Over the last 10 years or so, the process of managing servers transitioned from being a full-time job of curating systems and ensuring smooth workflows and stable functions, to almost full-bore automation of managing critical infrastructures in the cloud-based environment.
According to the “Accelerate State of DevOps 2019” report, 8 out of 10 respondents state that their primary application/service is hosted in a cloud-based platform, while 50% of them report they use public cloud. Organizations across industries, particularly the highest performers in the game, continue to invest in their DevOps approach and expertise, with 20% of all elite performers now deploying DevOps systems.
The shift hasn’t happened overnight. Still, there are numerous businesses that feel like they’ve missed the boat and are now scared of moving onto a cloud-based infrastructure via a cloud enablement process and deem the deployment of the DevOps approach to app development automation too tall of an order for them.
We are here to try and break this misconception and help CEOs and system administrators better understand these new approaches wherein the workflow automation and running multiple servers in order to accomplish critical business goals isn’t a perk enjoyed only by the lucky few.
In order to do that, we need to delve deeper into the core of it all, that is – Infrastructure as Code. But before we tackle main IaC benefits, best practices, and how it fits the whole cloud enablement landscape, we suggest to quickly address why the Infrastructure as Code system came to be in the first place.
IaC Predecessor System & The Problems With This Approach
Before the IaC model and cloud-based architectures, infrastructures were managed traditionally. For example, private data centres were typically run via virtual machines, which means that the server/resource provisioning process was slow and included the following procedure:
- You have to raise an IT ticket for an infrastructure segment
- A member of your IT team needs to process the ticket and send it for a revision process by a review team
- Once all aspects have been reviewed, the infrastructure segment is provisioned by the operation team
- (The process for deleting or decommissioning of said infrastructure segment requires all the above-mentioned steps as well)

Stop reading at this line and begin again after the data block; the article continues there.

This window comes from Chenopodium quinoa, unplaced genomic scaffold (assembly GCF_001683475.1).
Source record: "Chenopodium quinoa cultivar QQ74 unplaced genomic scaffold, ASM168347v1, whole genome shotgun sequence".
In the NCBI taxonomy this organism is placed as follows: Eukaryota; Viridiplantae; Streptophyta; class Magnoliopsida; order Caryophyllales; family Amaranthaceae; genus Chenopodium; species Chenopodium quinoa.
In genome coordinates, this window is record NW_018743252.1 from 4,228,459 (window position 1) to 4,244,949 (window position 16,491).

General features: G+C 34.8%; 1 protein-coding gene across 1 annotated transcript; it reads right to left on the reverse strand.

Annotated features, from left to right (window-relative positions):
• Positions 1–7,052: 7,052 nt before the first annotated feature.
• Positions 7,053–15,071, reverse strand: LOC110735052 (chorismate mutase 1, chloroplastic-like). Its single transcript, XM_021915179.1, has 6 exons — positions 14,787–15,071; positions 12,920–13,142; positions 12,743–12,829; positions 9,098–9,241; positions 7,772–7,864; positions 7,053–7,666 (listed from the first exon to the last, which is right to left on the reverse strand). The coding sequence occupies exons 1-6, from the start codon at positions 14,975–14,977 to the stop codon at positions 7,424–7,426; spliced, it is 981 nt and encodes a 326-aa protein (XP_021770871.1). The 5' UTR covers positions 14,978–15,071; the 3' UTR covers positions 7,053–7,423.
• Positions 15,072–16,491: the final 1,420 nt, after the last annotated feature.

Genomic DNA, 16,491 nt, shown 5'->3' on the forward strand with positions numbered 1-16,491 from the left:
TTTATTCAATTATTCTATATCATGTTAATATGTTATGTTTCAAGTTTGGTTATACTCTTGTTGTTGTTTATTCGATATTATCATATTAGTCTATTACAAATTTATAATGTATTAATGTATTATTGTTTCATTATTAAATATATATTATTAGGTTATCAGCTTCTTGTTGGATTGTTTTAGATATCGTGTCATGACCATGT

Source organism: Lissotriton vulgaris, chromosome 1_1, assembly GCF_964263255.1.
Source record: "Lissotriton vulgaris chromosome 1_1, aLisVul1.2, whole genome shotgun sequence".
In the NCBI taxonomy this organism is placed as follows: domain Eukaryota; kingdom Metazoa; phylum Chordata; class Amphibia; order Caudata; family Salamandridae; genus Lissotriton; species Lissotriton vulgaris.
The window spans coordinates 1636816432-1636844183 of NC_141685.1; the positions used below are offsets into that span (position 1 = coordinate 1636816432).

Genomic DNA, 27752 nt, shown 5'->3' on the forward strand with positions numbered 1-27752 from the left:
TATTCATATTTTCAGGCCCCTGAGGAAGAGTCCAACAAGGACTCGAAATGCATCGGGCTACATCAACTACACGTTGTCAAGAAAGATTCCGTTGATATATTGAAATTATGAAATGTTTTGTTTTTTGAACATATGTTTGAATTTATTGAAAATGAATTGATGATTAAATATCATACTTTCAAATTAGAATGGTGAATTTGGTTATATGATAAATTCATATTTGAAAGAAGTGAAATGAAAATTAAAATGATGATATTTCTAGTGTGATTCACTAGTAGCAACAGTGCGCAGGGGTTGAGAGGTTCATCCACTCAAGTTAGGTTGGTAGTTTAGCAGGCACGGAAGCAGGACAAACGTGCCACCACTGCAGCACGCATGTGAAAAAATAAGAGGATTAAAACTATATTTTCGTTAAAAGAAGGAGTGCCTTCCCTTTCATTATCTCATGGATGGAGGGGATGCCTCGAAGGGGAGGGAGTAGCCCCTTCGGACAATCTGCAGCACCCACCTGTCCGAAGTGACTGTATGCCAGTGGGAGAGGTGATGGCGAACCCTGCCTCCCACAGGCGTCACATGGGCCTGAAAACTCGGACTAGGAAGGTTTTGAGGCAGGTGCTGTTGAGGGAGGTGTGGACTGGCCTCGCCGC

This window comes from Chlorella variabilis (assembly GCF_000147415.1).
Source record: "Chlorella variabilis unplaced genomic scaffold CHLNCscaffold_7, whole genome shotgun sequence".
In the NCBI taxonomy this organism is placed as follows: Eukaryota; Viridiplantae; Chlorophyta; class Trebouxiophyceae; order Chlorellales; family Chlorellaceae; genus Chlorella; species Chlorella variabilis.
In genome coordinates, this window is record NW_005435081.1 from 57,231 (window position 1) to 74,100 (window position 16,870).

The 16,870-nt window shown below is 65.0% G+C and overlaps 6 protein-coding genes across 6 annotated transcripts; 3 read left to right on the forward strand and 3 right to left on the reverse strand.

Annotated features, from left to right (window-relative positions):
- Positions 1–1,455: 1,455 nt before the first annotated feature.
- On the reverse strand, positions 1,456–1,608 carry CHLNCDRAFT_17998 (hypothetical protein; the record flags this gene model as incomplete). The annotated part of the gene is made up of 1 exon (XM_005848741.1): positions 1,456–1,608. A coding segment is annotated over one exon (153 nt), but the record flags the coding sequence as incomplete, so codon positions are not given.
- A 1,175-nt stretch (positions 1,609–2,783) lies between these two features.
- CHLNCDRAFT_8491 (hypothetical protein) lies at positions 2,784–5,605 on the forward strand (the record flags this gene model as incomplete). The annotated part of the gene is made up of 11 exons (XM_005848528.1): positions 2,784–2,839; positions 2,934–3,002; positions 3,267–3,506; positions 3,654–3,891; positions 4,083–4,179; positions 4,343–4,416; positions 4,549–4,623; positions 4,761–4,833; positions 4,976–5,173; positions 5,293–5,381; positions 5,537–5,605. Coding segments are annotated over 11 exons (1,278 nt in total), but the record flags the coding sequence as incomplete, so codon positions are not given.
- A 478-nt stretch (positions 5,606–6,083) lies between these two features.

The problems with these legacy systems included:
- Limited scale of deployments
- Poor scalability and elasticity of the infrastructure
- Extremely low cost-optimization levels
- Instances were too large and not cost-effective
- The human error element was omnipresent
- Major difficulties with configuration drifts and the management of vast infrastructures
- Slow provisioning, etc.
All these pitfalls combined account for extremely low agility of a business using traditional infrastructures.
Enter, Infrastructure as Code.
What Is Infrastructure as Code Exactly?
Infrastructure as Code (or IaC) is an automated type of infrastructure management. The model approaches networks, virtual machines, load balancers, and connection topology in a descriptive manner via versioning (similar to DevOps tackling source code). Much like the same source code is able to generate the same binary, the same principle is used by the IaC model as it generates the same environment every time it is applied.
Basically, Infrastructure as Code is a model that codifies everything.
The approach involves engineers defining the computer systems their code needs to run. Most typically, they utilize a framework (Chef, Ansible, or Puppet for example) to define their infrastructure.
One of the most common use cases for IaC libraries is managing web applications. Modern apps are complex entities that often require:
- load balancers
- one (or multiple) web servers
- database servers
- queue processing systems, etc
With legacy systems, administrators need to perform provisioning and manage all the interlocking systems and processes manually, which requires time, resources and specific skills. The Infrastructure as Code approach reduces all the time-consuming tasks to mere minutes through automation. The engineers are to define the building blocks for their project, while the IaC framework then does all the heavy lifting in order to create and shape the infrastructure the right way.
This is most typically done through:
- provisioning virtual servers
- installing software packages
- creating users
- starting code processes, etc.
The most common IaC tools available for Infrastructure as Code include Terraform, AWS CloudFormation, Azure Resource Manager, Google Cloud Deployment Manager, JUJU, Otter, and Puppet. Terraform is perhaps the most widely used one. It is utilized and adopted by some of the biggest cloud players on the market (Microsoft Azure, AWS, and GCP).
Here’s a simple diagram displaying the IaC flow with Terraform as the infrastructure creation language:
How Does IaC Work?
Most typically, the Infrastructure as Code procedure involves the following 3 steps:
- The devs define and write the infrastructure specs in a language that is domain-specific